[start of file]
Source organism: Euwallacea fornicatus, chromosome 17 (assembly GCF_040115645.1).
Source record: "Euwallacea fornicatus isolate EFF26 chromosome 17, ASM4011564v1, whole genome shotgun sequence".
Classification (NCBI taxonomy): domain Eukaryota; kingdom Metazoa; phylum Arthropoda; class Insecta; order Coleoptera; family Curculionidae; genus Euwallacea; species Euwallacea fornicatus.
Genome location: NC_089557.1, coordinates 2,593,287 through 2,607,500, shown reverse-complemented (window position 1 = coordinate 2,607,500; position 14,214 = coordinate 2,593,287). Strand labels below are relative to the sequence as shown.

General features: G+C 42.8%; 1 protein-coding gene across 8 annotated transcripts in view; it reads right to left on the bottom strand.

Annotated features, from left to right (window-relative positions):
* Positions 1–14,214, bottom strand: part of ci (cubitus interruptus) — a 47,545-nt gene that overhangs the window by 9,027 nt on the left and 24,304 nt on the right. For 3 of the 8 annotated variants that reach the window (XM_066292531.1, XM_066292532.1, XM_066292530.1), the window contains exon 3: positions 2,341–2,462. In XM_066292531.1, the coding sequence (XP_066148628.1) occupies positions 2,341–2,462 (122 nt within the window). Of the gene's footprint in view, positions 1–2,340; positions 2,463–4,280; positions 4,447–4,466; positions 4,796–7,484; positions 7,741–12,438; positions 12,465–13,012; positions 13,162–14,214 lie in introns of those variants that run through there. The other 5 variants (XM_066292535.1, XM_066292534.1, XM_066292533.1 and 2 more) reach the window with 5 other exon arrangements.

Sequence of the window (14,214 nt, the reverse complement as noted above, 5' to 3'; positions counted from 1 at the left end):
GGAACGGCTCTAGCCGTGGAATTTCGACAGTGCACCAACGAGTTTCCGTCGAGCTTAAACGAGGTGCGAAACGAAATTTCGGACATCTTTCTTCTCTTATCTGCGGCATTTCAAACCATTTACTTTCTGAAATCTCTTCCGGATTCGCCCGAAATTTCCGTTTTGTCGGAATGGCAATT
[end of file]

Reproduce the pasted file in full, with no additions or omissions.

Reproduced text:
Source organism: Euwallacea fornicatus, chromosome 17 (assembly GCF_040115645.1).
Source record: "Euwallacea fornicatus isolate EFF26 chromosome 17, ASM4011564v1, whole genome shotgun sequence".
Classification (NCBI taxonomy): domain Eukaryota; kingdom Metazoa; phylum Arthropoda; class Insecta; order Coleoptera; family Curculionidae; genus Euwallacea; species Euwallacea fornicatus.
Genome location: NC_089557.1, coordinates 2,593,287 through 2,607,500, shown reverse-complemented (window position 1 = coordinate 2,607,500; position 14,214 = coordinate 2,593,287). Strand labels below are relative to the sequence as shown.

General features: G+C 42.8%; 1 protein-coding gene across 8 annotated transcripts in view; it reads right to left on the bottom strand.

Annotated features, from left to right (window-relative positions):
* Positions 1–14,214, bottom strand: part of ci (cubitus interruptus) — a 47,545-nt gene that overhangs the window by 9,027 nt on the left and 24,304 nt on the right. For 3 of the 8 annotated variants that reach the window (XM_066292531.1, XM_066292532.1, XM_066292530.1), the window contains exon 3: positions 2,341–2,462. In XM_066292531.1, the coding sequence (XP_066148628.1) occupies positions 2,341–2,462 (122 nt within the window). Of the gene's footprint in view, positions 1–2,340; positions 2,463–4,280; positions 4,447–4,466; positions 4,796–7,484; positions 7,741–12,438; positions 12,465–13,012; positions 13,162–14,214 lie in introns of those variants that run through there. The other 5 variants (XM_066292535.1, XM_066292534.1, XM_066292533.1 and 2 more) reach the window with 5 other exon arrangements.

Sequence of the window (14,214 nt, the reverse complement as noted above, 5' to 3'; positions counted from 1 at the left end):
GGAACGGCTCTAGCCGTGGAATTTCGACAGTGCACCAACGAGTTTCCGTCGAGCTTAAACGAGGTGCGAAACGAAATTTCGGACATCTTTCTTCTCTTATCTGCGGCATTTCAAACCATTTACTTTCTGAAATCTCTTCCGGATTCGCCCGAAATTTCCGTTTTGTCGGAATGGCAATT